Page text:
3. Yes, absolutely. This is one more reason why the UW to Ballard line makes sense. It is trivial to extend it west, to 24th and Market. That is another excellent stop. Meanwhile, we build good bus service on the north-south lines. Build the WSTT and you eliminate 90% of the backups, so now buses cruise on 15th (and 24th, 8th, Aurora and Wallingford).

        Eventually a line like this might make sense. But for now, the other projects just add a lot more mobility for the money.

      4. Ross,

        You are absolutely correct in everything you say from a theoretical point of view, but the City and ST are signaling with very little restraint that they aren’t going to build Ballard-UW first. I’m sorry. It’s a great idea, but it’s not going to fly; the politicians know what people want, and they want to get downtown. The vast majority of voters in North Seattle do not ride the 44 because they do not go to the U-District, or if they do, they drive.

        Few people are going to vote for a “three-seat-ride” from Greenwood to downtown Seattle, either, no matter how fast the subways. All of the buses from north central Seattle (the four lines from Latona to Eighth NW) have express options except the new 16, and you can double damn betcha that agitation will result in a “16X” from Green Lake center to downtown via Aurora at the peaks within a few shakeups. Folks will love the multiple connectivity it gives them for rides around north Seattle, but to get to work? “I wanna go on Aurora!”

        So, there will be no citizen uprising that will force SDOT and ST to build Ballard-UW first. It just is not going to happen. We transit geeks do not have a large enough stage from which to explain the benefits.

  19. OK, this is much better. This is pretty much what I thought it was. Basically it was an arts and crafts project, and they dropped the little sticker for 1st and Mercer, but didn’t notice until later. So, given that, a few thoughts:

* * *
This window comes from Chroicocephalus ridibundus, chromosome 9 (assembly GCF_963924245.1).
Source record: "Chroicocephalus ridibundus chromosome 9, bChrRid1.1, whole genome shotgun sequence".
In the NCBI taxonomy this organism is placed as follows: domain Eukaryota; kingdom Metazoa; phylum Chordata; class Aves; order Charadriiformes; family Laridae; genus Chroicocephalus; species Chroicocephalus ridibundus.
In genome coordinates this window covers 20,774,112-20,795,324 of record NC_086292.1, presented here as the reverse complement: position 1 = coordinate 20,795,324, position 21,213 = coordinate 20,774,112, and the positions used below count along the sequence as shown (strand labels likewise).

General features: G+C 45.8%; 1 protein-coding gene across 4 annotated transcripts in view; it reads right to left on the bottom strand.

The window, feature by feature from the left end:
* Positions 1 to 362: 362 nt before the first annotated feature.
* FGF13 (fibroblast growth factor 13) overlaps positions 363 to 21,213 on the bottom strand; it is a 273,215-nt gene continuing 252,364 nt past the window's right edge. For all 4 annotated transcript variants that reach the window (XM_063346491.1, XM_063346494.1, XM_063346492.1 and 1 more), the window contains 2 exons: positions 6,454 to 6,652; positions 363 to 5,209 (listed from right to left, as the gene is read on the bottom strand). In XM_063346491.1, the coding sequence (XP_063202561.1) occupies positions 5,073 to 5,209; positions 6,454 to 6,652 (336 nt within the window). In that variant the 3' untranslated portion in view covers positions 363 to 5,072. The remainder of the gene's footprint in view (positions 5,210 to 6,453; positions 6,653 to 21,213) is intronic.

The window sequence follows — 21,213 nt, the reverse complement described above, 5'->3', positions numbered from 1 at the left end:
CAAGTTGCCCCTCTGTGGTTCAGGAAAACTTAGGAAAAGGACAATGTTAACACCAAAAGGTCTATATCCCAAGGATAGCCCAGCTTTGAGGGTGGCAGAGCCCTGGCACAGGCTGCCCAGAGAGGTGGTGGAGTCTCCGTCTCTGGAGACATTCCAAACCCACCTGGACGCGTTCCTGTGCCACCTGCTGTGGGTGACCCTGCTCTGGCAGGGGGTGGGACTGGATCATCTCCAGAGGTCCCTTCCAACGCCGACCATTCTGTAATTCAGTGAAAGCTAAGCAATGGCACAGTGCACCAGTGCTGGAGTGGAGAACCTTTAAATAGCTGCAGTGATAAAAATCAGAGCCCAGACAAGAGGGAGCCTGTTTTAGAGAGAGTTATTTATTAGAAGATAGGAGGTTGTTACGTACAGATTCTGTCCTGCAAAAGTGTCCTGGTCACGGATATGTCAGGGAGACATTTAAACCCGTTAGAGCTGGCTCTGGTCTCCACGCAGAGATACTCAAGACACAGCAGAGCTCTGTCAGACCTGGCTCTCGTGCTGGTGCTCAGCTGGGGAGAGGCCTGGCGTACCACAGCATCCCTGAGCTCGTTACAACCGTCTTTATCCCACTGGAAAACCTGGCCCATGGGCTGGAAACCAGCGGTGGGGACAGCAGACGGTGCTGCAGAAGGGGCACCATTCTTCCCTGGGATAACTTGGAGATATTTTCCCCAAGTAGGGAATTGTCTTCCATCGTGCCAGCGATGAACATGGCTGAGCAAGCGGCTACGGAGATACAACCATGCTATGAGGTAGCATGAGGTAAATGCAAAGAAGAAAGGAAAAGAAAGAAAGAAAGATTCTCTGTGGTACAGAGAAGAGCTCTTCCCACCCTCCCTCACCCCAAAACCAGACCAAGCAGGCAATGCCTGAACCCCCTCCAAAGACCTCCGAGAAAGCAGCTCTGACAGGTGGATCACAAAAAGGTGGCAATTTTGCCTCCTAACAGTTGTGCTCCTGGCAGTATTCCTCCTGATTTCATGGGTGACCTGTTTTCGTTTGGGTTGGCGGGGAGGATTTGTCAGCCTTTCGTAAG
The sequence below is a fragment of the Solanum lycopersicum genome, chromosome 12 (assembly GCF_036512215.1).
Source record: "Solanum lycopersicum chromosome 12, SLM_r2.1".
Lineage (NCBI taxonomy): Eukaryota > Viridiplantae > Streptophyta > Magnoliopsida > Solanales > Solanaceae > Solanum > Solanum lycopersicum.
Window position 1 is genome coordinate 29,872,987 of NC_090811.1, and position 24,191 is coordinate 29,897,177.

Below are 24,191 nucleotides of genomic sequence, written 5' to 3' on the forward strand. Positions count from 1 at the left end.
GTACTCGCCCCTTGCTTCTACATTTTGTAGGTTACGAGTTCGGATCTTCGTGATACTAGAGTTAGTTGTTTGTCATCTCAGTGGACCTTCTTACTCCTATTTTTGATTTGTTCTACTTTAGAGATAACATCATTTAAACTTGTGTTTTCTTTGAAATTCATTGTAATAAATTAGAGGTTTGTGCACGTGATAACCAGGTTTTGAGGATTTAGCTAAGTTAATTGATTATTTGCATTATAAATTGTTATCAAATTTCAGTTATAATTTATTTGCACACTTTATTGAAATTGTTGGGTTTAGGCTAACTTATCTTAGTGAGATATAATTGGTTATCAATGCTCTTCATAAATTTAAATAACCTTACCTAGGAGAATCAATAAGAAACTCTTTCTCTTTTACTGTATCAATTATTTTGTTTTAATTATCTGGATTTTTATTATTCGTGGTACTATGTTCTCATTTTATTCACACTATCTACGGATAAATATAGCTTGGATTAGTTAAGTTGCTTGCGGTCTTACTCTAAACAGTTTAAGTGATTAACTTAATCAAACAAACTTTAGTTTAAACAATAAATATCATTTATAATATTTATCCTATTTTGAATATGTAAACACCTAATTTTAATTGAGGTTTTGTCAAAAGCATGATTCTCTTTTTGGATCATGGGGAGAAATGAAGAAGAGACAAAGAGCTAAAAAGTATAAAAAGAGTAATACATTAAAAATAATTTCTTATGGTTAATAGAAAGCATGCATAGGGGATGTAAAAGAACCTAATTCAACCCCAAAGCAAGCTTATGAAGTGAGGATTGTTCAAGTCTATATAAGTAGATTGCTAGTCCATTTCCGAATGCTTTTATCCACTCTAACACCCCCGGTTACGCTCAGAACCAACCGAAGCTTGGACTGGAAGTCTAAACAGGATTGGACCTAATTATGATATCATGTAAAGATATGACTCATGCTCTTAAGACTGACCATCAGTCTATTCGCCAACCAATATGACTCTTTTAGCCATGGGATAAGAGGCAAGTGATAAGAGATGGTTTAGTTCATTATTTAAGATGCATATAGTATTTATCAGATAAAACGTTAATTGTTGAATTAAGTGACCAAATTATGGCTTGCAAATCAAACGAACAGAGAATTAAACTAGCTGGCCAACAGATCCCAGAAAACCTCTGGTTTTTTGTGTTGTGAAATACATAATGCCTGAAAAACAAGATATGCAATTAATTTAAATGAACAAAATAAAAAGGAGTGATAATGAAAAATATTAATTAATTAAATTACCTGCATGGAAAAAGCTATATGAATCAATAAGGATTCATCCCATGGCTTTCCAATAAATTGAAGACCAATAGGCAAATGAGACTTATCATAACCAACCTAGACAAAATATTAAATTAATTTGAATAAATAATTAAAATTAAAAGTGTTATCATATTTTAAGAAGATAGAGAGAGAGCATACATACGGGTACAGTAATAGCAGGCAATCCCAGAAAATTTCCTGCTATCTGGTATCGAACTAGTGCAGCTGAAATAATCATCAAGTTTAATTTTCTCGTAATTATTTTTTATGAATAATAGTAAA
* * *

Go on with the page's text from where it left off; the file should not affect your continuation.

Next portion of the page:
First, kudos to SDOT for putting the station there, instead of inside the Seattle Center (as Sound Transit was suggesting, if memory serves). This is a much better spot.

    From a value standpoint, this is a decent route from downtown to Ballard. This makes sense in ST4 or ST5. But until then, we have much better, much more valuable things to build.

    UW to Ballard light rail simply performs better, and as luck would have it, is cheaper. UW to Ballard changes the transit dynamic — changes the transportation dynamic — of every place north of the ship canal and west of I-5. UW to Ballard light rail is all about the buses moving fast in one direction, while the train moves fast in a perpendicular direction. Cities that have very successful transit systems — like Vancouver — do this. It works (ask Vancouver).

    As good as this line is, the WSTT is better. Here is how I break it down:

    Westlake and Denny versus 2nd and Bell — This is a toss up. The more I look at it, the more I feel like these are almost identical in terms of the number of people nearby as well as the proximity to other stations.

    Aurora and Harrison — At first glance this looks identical. After all, the station is the same either way. But one of the great values of this station, is that it connects to the buses along Aurora. In this case, the major advantage goes to the WSTT, since those buses can just keep going into the tunnel. With the WSTT, you have a one seat ride anywhere along the Aurora Corridor to downtown (and West Seattle). With this bus route you don’t.